Translation Quality and Awareness of Functional Translation Theories

Document Type: Research Paper

Authors

1 Allameh Tabatabai University, Iran

2 Tabriz University, Iran

Abstract

The present article reports a study carried out to investigate whether or not awareness of functional translation theories has any impact on the translation quality of translator trainees. 2oo Iranian undergraduate students took part in this study. They were divided into four groups -two- experimental and two control groups. After homogenizing the participants by a TOEFL test, a translation pre-test was administered and then functional theories of translation like Translational Action and Skopos Theory were taught to the experimental groups who were later required to use the material taught in their classroom translation practice during one academic semester. The control groups were instructed traditionally as widely practiced in Iranian undergraduate translation classes. A translation post-test was given to all the groups at the end of the semester. The statistical results demonstrated a significant difference between the pre- and post- test in the two experimental groups as compared with the control groups.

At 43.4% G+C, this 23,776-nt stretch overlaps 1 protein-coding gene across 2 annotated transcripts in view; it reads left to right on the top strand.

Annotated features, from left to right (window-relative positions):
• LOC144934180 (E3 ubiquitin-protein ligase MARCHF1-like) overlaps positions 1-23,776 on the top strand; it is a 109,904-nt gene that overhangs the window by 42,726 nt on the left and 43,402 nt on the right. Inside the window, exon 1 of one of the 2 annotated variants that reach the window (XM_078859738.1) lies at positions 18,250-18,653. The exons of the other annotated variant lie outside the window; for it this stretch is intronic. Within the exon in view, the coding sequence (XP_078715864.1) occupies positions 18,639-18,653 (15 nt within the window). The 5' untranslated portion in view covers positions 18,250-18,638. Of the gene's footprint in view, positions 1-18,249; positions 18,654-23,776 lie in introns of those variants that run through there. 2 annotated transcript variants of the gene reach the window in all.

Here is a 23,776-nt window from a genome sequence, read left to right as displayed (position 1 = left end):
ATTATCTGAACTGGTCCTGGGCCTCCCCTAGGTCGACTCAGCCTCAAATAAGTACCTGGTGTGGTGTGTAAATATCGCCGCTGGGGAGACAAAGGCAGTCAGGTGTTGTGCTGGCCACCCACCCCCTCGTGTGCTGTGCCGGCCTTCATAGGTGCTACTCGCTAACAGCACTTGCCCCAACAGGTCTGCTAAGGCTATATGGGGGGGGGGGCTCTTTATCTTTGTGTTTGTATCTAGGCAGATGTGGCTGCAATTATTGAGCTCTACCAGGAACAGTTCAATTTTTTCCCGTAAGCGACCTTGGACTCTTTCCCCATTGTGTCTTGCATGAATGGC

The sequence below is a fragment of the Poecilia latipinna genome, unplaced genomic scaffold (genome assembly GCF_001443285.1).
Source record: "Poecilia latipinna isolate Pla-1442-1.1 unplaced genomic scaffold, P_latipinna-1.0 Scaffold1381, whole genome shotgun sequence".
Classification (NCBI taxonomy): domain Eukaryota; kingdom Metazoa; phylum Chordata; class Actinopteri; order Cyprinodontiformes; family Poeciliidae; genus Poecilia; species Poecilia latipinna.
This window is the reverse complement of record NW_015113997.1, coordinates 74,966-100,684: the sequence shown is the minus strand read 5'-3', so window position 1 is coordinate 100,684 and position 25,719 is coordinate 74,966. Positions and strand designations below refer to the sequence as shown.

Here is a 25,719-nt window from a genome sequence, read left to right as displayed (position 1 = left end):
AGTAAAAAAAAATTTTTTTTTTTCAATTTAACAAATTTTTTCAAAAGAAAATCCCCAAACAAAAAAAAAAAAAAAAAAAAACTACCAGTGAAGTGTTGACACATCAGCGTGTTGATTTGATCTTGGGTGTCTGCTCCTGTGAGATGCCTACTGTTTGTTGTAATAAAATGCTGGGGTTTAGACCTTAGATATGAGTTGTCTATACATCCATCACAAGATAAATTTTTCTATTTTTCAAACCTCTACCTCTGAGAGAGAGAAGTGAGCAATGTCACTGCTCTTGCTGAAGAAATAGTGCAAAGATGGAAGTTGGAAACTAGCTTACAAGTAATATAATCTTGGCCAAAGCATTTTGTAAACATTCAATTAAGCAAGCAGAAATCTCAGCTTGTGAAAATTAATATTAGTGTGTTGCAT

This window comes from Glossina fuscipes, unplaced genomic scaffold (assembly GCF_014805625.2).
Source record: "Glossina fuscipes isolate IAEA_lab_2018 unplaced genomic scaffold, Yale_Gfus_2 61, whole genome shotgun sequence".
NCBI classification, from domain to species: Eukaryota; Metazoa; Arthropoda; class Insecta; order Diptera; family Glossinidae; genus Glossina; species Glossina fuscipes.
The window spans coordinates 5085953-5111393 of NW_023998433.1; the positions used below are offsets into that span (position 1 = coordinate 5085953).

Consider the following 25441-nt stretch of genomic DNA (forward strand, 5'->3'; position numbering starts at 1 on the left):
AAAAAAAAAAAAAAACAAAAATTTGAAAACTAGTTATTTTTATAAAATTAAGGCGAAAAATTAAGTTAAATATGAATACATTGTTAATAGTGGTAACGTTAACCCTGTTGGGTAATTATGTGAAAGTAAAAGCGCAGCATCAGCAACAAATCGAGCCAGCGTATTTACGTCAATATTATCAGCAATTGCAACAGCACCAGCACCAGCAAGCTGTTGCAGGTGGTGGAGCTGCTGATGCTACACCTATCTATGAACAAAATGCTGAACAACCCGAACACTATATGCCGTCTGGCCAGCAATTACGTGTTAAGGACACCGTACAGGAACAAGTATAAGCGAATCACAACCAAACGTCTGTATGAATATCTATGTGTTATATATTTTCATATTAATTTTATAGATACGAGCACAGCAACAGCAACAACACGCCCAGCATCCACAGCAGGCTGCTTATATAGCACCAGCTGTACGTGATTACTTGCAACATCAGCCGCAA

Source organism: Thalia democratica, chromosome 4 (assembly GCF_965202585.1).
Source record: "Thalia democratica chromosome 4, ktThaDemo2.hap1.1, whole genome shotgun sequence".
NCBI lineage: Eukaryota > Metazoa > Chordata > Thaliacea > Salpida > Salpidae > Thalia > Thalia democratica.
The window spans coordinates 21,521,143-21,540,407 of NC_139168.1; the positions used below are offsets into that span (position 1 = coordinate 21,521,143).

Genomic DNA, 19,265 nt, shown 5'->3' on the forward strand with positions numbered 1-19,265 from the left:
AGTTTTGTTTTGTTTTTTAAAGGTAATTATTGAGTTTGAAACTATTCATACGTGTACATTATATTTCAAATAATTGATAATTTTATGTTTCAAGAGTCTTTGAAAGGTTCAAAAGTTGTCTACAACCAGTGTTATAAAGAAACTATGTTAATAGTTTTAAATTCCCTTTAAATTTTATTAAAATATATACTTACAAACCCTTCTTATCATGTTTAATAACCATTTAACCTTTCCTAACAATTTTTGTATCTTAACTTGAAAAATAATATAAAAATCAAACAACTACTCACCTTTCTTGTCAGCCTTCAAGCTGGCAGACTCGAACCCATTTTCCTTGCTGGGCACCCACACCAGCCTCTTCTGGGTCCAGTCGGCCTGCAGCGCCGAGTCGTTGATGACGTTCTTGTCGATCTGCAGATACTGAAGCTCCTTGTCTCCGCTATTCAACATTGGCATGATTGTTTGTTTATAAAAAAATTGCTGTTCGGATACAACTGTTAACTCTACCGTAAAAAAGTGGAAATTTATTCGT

Keywords


Baker, M. (1997). The Routledge Encyclopedia of Translation Studies, London and New York: Routledge.

Bassnett, S. (2002). Translation Studies (3rd ed.), London and New York: Routledge.

Chesterman, A. and Wagner, E. (2002). Can Theory Help Translators? A Dialogue between the Ivory Tower and the Wordface, Manchester, UK and Northampton, MA.

Farahzad, F. (1992). “Testing achievement in translation classes”, in C. Dollerup and A. Loddegaard (eds.), Teaching Translation and Interpreting: Training, Talent, and Experience, Amsterdam/Philadelphia: John Benjamins Publishing Company, pp. ­271-278.

Gentile, A. (1991). The Application of theoretical constructs from a number of disciplines for the development of a methodology of teaching in Interpreting and translating. Meta, Vol. 36. No. 2-3, pp. 344-351. Retrieved October 18, 2008, from  http://id.erudit.org/iderudit/002877ar

Gile, D. (1991). “Basic theoretical components in interpreter and translator training”, in C. Dollerup and A. Lindegaard (eds.), Teaching Translation and Interpreting: Training, Talent, and Experience: Papers from the first language international conference, Elsindore, Denmark: John Benjamins publishing company, pp. 185-193.

Gonzalez Davies, M. (2004). Multiple Voices in the Translation Classroom, Amsterdam/Philadelphia: John Benjamins Publishing Company.

Munday, J. (2001). Introducing Translation Studies, Theories and Applications, London and New York: Routledge.

Vermeer, H. J. (1996). A Skopos Theory of Translation (some arguments for and against), Heidelberg.